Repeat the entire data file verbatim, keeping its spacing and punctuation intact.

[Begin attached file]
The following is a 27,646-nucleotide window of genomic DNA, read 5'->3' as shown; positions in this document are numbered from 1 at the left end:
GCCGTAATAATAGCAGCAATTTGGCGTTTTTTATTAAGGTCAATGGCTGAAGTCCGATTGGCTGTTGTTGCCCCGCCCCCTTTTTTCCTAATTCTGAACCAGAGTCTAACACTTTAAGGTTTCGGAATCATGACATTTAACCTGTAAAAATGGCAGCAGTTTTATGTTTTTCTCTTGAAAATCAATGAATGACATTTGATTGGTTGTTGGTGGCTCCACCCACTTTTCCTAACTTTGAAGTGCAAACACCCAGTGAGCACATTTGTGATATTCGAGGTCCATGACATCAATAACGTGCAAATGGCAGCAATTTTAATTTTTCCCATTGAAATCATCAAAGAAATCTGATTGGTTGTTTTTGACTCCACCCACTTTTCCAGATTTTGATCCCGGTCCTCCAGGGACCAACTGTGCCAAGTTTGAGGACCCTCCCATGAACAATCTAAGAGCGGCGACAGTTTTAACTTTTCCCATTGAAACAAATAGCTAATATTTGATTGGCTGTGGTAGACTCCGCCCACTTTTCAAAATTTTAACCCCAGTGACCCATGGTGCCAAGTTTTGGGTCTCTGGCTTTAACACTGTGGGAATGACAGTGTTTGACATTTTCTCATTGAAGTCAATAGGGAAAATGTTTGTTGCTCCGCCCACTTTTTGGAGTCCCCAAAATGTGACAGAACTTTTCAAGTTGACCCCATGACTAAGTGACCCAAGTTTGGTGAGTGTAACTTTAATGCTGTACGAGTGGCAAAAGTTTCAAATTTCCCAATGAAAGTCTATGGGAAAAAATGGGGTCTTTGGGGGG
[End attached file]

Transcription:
The following is a 27,646-nucleotide window of genomic DNA, read 5'->3' as shown; positions in this document are numbered from 1 at the left end:
GCCGTAATAATAGCAGCAATTTGGCGTTTTTTATTAAGGTCAATGGCTGAAGTCCGATTGGCTGTTGTTGCCCCGCCCCCTTTTTTCCTAATTCTGAACCAGAGTCTAACACTTTAAGGTTTCGGAATCATGACATTTAACCTGTAAAAATGGCAGCAGTTTTATGTTTTTCTCTTGAAAATCAATGAATGACATTTGATTGGTTGTTGGTGGCTCCACCCACTTTTCCTAACTTTGAAGTGCAAACACCCAGTGAGCACATTTGTGATATTCGAGGTCCATGACATCAATAACGTGCAAATGGCAGCAATTTTAATTTTTCCCATTGAAATCATCAAAGAAATCTGATTGGTTGTTTTTGACTCCACCCACTTTTCCAGATTTTGATCCCGGTCCTCCAGGGACCAACTGTGCCAAGTTTGAGGACCCTCCCATGAACAATCTAAGAGCGGCGACAGTTTTAACTTTTCCCATTGAAACAAATAGCTAATATTTGATTGGCTGTGGTAGACTCCGCCCACTTTTCAAAATTTTAACCCCAGTGACCCATGGTGCCAAGTTTTGGGTCTCTGGCTTTAACACTGTGGGAATGACAGTGTTTGACATTTTCTCATTGAAGTCAATAGGGAAAATGTTTGTTGCTCCGCCCACTTTTTGGAGTCCCCAAAATGTGACAGAACTTTTCAAGTTGACCCCATGACTAAGTGACCCAAGTTTGGTGAGTGTAACTTTAATGCTGTACGAGTGGCAAAAGTTTCAAATTTCCCAATGAAAGTCTATGGGAAAAAATGGGGTCTTTGGGGGG